In good company dating

08 Oct

"In Good Company" is a rare species: a feel-good movie about big business.It's about a corporate culture that tries to be evil and fails. We meet Dan Foreman (Dennis Quaid), head of advertising sales at a sports magazine, who has the corner office and the big salary and is close to landing a big account from a dubious client (Philip Baker Hall). The magazine is purchased by Teddy K (an unbilled Malcolm Mc Dowell), a media conglomerator in the Murdoch mode, who takes sudden notice of a 26-year-old hotshot named Carter Duryea (Topher Grace) and sends him in to replace Dan.Materialism and ladder-climbing appear empty compared to the stable family life Dan and Ann have built.Epiphanies cause characters to rethink vain, empty pursuits.“Company” revolves around a middle-aged exec who has to contend with a new boss who is half his age and is also dating his daughter.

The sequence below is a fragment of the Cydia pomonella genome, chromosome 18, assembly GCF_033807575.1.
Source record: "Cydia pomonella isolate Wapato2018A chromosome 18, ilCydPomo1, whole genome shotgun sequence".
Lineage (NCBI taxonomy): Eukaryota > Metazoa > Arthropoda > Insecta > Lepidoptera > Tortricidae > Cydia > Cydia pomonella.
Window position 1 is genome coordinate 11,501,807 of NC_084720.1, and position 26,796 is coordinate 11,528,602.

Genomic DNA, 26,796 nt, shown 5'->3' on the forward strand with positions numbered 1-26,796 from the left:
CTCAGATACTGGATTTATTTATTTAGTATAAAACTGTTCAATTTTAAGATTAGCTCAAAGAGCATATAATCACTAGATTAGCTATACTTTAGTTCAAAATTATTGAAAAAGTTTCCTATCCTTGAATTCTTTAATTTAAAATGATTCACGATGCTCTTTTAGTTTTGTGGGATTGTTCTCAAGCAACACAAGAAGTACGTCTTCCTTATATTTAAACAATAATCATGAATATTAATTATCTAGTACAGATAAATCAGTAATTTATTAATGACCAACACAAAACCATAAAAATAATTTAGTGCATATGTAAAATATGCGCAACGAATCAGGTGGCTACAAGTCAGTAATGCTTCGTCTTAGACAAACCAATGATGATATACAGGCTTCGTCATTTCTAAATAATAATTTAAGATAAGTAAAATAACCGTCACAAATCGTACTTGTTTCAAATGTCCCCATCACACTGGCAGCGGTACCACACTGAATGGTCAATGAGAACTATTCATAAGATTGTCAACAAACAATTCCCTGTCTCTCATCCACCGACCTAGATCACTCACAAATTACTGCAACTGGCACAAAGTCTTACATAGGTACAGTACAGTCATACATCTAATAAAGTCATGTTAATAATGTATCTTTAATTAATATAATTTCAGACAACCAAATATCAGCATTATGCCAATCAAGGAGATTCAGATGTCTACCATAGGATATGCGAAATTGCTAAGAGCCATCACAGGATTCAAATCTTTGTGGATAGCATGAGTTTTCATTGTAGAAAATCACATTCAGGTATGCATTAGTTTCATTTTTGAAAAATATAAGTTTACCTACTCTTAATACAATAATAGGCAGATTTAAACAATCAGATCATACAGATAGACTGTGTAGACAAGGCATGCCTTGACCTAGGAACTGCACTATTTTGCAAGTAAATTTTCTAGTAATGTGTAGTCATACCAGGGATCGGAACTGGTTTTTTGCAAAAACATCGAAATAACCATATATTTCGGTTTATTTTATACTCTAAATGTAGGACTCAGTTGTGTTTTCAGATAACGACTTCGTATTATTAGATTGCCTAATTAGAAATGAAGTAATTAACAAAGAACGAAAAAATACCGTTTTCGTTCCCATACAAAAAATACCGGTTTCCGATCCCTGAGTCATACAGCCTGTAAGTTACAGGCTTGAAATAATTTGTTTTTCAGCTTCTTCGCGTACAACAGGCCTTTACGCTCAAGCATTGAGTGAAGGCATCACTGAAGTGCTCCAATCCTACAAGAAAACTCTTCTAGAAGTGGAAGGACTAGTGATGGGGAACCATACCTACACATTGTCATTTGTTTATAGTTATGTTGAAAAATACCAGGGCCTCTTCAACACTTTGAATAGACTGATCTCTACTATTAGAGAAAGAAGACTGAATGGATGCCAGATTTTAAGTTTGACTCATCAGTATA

But Carter, known as a "ninja assassin" for his firing practices, fires Morty (David Paymer), an old-timer at the magazine.

Corporations have replaced Nazis as the politically correct villains of the age -- and just in time, because it was getting increasingly difficult to produce Nazis who survived into the 21st century ("Hellboy" had to use a portal in time).

"The Manchurian Candidate" used a corporation instead of the Chinese communists, and thrillers like "Resident Evil" give us corporations whose recklessness turns the population into zombies.

But if In Good Company conjures up memories, they are almost all good ones -- two hours in the dark with this one raising the question: Why don't they make them like they used to?

Perhaps it's because the movie gets so much of its appeal from an offbeat form of nostalgia, but it doesn't seem to matter that the whole thing is somewhat out of date.